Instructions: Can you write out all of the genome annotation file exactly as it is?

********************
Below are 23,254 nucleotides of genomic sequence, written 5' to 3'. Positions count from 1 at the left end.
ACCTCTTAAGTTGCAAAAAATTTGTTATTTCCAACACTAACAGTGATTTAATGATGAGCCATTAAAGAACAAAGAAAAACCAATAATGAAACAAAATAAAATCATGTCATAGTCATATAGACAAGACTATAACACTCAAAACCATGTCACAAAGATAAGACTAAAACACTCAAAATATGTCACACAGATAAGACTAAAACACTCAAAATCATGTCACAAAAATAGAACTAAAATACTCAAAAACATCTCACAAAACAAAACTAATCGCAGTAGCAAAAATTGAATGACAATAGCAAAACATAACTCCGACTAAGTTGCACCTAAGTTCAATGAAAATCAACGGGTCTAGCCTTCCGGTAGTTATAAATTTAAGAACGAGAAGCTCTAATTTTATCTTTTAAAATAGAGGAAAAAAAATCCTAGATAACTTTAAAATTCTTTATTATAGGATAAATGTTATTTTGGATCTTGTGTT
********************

Below are 23,254 nucleotides of genomic sequence, written 5' to 3'. Positions count from 1 at the left end.
ACCTCTTAAGTTGCAAAAAATTTGTTATTTCCAACACTAACAGTGATTTAATGATGAGCCATTAAAGAACAAAGAAAAACCAATAATGAAACAAAATAAAATCATGTCATAGTCATATAGACAAGACTATAACACTCAAAACCATGTCACAAAGATAAGACTAAAACACTCAAAATATGTCACACAGATAAGACTAAAACACTCAAAATCATGTCACAAAAATAGAACTAAAATACTCAAAAACATCTCACAAAACAAAACTAATCGCAGTAGCAAAAATTGAATGACAATAGCAAAACATAACTCCGACTAAGTTGCACCTAAGTTCAATGAAAATCAACGGGTCTAGCCTTCCGGTAGTTATAAATTTAAGAACGAGAAGCTCTAATTTTATCTTTTAAAATAGAGGAAAAAAAATCCTAGATAACTTTAAAATTCTTTATTATAGGATAAATGTTATTTTGGATCTTGTGTT